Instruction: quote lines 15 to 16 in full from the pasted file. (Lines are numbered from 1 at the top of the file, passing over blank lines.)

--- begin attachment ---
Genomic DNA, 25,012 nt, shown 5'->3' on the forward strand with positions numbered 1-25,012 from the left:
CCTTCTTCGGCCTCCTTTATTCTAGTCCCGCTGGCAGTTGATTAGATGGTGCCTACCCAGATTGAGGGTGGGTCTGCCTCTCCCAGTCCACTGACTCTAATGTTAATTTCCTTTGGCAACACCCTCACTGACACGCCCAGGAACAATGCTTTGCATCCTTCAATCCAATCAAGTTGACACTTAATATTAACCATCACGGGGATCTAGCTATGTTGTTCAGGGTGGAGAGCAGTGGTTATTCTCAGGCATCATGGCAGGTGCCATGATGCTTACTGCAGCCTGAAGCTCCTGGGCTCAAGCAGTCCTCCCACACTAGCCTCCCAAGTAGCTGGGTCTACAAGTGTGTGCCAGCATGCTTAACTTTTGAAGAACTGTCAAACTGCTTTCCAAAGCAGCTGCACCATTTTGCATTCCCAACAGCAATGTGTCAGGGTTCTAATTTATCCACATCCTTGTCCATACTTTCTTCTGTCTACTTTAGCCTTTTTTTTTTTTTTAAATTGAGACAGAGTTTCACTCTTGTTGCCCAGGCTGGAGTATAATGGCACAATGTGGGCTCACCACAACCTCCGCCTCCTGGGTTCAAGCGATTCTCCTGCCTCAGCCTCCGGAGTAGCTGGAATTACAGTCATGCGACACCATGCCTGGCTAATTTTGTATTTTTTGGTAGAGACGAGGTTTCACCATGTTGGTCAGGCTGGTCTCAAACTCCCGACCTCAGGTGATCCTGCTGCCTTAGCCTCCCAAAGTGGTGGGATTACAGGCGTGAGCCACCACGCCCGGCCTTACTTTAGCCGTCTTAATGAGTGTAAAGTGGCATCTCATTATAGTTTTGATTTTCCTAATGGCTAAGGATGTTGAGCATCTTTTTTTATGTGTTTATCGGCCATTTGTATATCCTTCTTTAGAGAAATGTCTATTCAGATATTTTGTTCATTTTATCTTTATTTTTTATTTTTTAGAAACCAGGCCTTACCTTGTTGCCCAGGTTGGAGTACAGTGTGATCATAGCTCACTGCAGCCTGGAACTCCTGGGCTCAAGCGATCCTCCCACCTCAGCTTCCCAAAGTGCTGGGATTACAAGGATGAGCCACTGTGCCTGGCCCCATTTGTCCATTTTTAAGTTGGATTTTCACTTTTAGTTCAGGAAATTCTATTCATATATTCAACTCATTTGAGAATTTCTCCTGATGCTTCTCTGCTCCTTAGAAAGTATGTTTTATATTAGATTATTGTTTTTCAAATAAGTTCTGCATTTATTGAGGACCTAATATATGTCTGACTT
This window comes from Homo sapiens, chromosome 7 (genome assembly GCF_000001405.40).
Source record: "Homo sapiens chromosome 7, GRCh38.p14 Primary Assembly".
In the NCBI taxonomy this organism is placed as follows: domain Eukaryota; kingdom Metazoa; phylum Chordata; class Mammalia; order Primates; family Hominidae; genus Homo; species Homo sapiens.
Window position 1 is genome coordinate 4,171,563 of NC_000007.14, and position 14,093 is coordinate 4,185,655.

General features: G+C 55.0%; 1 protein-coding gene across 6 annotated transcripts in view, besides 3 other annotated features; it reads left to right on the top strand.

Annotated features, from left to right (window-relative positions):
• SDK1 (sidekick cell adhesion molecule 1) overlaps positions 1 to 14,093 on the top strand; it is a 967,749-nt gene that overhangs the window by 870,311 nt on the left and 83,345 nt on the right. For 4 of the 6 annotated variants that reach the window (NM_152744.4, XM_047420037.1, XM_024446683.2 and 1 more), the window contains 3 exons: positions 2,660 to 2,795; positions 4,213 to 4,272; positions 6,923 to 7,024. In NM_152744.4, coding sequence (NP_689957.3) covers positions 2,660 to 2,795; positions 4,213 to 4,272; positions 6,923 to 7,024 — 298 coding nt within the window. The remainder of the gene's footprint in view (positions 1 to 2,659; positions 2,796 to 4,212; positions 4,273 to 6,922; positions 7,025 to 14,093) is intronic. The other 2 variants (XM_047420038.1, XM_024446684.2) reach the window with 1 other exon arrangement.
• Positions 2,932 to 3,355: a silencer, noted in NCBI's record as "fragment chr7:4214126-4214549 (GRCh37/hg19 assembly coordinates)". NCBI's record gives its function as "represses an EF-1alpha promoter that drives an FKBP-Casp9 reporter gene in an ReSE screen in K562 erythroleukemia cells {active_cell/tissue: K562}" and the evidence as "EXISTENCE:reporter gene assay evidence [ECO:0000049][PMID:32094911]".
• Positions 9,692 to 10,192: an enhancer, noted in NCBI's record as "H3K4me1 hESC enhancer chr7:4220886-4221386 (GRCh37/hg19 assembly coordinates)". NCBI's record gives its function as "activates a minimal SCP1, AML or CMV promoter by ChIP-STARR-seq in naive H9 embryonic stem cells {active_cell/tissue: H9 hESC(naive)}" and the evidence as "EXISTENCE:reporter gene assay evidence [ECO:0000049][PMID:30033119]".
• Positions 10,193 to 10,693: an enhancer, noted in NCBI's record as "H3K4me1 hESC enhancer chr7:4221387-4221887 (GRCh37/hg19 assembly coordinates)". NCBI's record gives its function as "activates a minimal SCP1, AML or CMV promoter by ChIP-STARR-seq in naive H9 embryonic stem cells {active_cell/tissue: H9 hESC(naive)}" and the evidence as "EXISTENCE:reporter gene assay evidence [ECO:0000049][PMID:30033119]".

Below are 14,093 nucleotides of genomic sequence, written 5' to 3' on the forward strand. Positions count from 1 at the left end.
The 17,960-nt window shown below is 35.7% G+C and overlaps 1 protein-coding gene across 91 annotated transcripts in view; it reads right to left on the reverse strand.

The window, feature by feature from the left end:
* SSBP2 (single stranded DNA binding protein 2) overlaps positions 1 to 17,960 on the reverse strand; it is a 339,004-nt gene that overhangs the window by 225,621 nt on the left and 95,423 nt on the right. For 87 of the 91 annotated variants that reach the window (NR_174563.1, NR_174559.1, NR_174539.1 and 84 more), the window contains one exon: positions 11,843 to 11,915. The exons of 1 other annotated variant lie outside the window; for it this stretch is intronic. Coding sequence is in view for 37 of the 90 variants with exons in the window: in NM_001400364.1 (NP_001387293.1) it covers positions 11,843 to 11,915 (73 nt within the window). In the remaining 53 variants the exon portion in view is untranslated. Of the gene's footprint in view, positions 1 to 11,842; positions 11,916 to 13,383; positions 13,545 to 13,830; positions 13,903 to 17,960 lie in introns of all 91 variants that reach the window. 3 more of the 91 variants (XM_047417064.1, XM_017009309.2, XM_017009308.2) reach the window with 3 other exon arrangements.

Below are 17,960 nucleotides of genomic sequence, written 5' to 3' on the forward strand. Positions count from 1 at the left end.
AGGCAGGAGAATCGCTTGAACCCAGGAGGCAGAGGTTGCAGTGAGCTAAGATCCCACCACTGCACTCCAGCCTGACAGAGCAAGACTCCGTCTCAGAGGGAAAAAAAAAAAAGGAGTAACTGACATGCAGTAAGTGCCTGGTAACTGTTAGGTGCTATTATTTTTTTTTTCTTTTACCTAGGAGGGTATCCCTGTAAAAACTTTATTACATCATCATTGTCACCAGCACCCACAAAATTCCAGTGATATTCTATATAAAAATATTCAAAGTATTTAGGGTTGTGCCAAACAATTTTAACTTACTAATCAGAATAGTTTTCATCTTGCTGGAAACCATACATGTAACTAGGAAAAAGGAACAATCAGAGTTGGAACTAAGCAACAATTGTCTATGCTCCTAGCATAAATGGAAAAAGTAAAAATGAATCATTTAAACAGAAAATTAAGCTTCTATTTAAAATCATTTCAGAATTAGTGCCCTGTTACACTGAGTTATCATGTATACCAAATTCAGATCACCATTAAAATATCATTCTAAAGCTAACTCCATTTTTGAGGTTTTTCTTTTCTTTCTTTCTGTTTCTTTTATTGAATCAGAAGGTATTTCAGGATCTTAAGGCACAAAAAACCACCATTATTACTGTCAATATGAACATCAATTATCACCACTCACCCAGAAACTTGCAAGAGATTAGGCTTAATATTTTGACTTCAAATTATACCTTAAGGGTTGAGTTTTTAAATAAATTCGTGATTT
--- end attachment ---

The window, feature by feature from the left end:
* SSBP2 (single stranded DNA binding protein 2) overlaps positions 1 to 17,960 on the reverse strand; it is a 339,004-nt gene that overhangs the window by 225,621 nt on the left and 95,423 nt on the right. For 87 of the 91 annotated variants that reach the window (NR_174563.1, NR_174559.1, NR_174539.1 and 84 more), the window contains one exon: positions 11,843 to 11,915. The exons of 1 other annotated variant lie outside the window; for it this stretch is intronic. Coding sequence is in view for 37 of the 90 variants with exons in the window: in NM_001400364.1 (NP_001387293.1) it covers positions 11,843 to 11,915 (73 nt within the window). In the remaining 53 variants the exon portion in view is untranslated. Of the gene's footprint in view, positions 1 to 11,842; positions 11,916 to 13,383; positions 13,545 to 13,830; positions 13,903 to 17,960 lie in introns of all 91 variants that reach the window. 3 more of the 91 variants (XM_047417064.1, XM_017009309.2, XM_017009308.2) reach the window with 3 other exon arrangements.